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Indictment accuses former Uvalde schools police chief of delays while shooter was 'hunting' children

Pete Arredondo was arrested and briefly booked into jail on 10 state jail felony counts of abandoning or endangering a child.
Robb Elementary School in Uvalde
Posted at 11:53 AM, Jun 28, 2024

The police chief for schools in Uvalde, Texas, failed to identify an active shooting, did not follow his training and made critical decisions that slowed the law enforcement response to stop a killer who was “hunting” victims and ultimately killed 21 people at Robb Elementary, according to an indictment unsealed Friday.

Pete Arredondo was arrested and briefly booked into jail before he was released Thursday night on 10 state jail felony counts of abandoning or endangering a child in the May 24, 2022, attack that killed 19 children and two teachers in one of the worst school shootings in U.S. history.

Former school officer Adrian Gonzales also was indicted on multiple similar charges, the Uvalde Leader-News and the San Antonio Express-News reported. The Uvalde newspaper reported that District Attorney Christina Mitchell confirmed the indictment.

Arredondo, who was the on-site commander during the attack, and Gonzales are the first officers to face criminal charges.

The indictment against Arredondo, who was the on-site commander at the shooting, accused the chief of delaying the police response despite hearing shots fired and being notified that injured children were in the classrooms and that a teacher had been shot. Arredondo called for a SWAT team, ordered the initial responding officers to evacuate the building instead of confronting the shooter, and attempted to negotiate with the 18-year-old gunman, the indictment said.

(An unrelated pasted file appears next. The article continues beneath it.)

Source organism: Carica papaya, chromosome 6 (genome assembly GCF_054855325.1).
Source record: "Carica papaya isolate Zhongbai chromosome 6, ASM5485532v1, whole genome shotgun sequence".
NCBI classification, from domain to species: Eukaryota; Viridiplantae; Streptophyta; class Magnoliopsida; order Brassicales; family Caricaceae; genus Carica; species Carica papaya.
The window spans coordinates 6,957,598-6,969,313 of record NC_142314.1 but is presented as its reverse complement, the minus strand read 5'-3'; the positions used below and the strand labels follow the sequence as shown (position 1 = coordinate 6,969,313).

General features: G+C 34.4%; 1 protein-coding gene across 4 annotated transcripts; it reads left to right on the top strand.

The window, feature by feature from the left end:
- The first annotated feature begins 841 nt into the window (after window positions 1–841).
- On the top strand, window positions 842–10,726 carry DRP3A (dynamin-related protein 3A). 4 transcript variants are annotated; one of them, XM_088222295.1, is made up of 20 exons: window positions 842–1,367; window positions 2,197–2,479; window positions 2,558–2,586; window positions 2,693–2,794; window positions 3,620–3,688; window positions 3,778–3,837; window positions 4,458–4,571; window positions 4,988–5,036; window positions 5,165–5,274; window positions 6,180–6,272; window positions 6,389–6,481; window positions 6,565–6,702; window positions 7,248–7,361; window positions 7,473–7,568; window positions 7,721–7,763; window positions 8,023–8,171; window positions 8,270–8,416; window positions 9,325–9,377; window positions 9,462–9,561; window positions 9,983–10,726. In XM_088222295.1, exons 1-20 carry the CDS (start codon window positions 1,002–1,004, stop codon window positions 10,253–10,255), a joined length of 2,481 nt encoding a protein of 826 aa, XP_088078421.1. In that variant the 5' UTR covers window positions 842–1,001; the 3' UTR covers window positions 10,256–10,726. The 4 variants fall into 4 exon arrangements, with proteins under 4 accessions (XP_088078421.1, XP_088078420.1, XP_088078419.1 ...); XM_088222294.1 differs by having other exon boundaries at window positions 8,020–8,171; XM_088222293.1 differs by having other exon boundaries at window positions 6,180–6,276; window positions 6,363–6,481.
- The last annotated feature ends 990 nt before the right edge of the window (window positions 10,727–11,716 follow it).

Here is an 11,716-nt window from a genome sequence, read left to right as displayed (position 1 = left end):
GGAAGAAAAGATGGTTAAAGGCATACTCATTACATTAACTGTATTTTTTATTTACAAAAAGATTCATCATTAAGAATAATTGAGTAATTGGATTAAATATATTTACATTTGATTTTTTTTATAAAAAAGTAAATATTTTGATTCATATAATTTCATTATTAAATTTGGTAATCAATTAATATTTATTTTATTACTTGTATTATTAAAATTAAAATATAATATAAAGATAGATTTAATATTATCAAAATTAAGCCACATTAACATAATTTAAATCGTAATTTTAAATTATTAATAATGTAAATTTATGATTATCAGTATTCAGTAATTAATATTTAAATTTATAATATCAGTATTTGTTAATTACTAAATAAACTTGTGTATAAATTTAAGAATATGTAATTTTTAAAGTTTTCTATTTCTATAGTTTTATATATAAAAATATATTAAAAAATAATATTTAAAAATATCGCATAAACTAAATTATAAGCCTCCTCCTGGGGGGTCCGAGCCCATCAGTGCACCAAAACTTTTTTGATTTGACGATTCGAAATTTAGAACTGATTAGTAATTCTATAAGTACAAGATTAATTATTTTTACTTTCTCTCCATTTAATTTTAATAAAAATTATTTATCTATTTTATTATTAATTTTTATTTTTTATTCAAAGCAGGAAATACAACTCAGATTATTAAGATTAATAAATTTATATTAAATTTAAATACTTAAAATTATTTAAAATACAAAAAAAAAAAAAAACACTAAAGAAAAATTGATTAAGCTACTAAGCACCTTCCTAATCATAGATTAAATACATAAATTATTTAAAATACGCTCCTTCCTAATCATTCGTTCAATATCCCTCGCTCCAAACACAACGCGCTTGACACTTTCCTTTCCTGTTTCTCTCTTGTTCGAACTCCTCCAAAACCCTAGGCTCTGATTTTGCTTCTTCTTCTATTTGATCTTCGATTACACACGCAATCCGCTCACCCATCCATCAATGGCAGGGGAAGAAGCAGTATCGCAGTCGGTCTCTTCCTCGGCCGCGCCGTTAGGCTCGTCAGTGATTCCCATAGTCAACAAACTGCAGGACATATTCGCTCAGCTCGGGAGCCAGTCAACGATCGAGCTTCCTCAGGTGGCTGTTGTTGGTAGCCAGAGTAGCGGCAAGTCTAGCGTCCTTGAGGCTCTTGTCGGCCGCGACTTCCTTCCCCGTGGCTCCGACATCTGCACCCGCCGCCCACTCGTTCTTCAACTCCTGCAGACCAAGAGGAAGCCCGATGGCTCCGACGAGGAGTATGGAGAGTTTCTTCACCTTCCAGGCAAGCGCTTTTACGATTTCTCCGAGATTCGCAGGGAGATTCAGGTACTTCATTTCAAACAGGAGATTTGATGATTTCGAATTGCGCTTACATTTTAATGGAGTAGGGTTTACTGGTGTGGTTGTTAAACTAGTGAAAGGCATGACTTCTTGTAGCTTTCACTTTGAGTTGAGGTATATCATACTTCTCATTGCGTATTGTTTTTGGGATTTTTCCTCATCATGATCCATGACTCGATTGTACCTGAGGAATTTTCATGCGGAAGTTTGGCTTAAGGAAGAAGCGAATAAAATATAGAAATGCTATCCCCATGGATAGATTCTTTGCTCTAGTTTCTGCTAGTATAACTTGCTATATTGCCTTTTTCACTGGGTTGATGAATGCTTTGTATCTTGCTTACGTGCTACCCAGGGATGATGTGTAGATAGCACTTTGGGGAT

More than 370 federal, state and local officers converged on the scene, but they waited more than 70 minutes before confronting the shooter, even as the gunman could be heard firing an AR-15-style rifle. Terrified students inside the classroom called 911 as agonized parents begged officers — some of whom could hear shots being fired while they stood in a hallway — to go in. A tactical team of officers eventually went into the classroom and killed the shooter.

The indictment charges Arredondo with failing to protect survivors of the attack, including Khloie Torres, who called 911 and begged for help, telling a dispatcher, “Please hurry. There’s a lot of dead bodies. Some of my teachers are still alive but they’re shot.”

The state jail felony charges carry up to two years in jail if convicted.

Scathing state and federal investigative reports on the police response previously catalogued “cascading failures” in training, communication, leadership and technology problems that day.

Arredondo lost his job three months after the shooting. Several officers involved were eventually fired, and separate investigations by the Department of Justice and state lawmakers faulted law enforcement with botching their response to the massacre.

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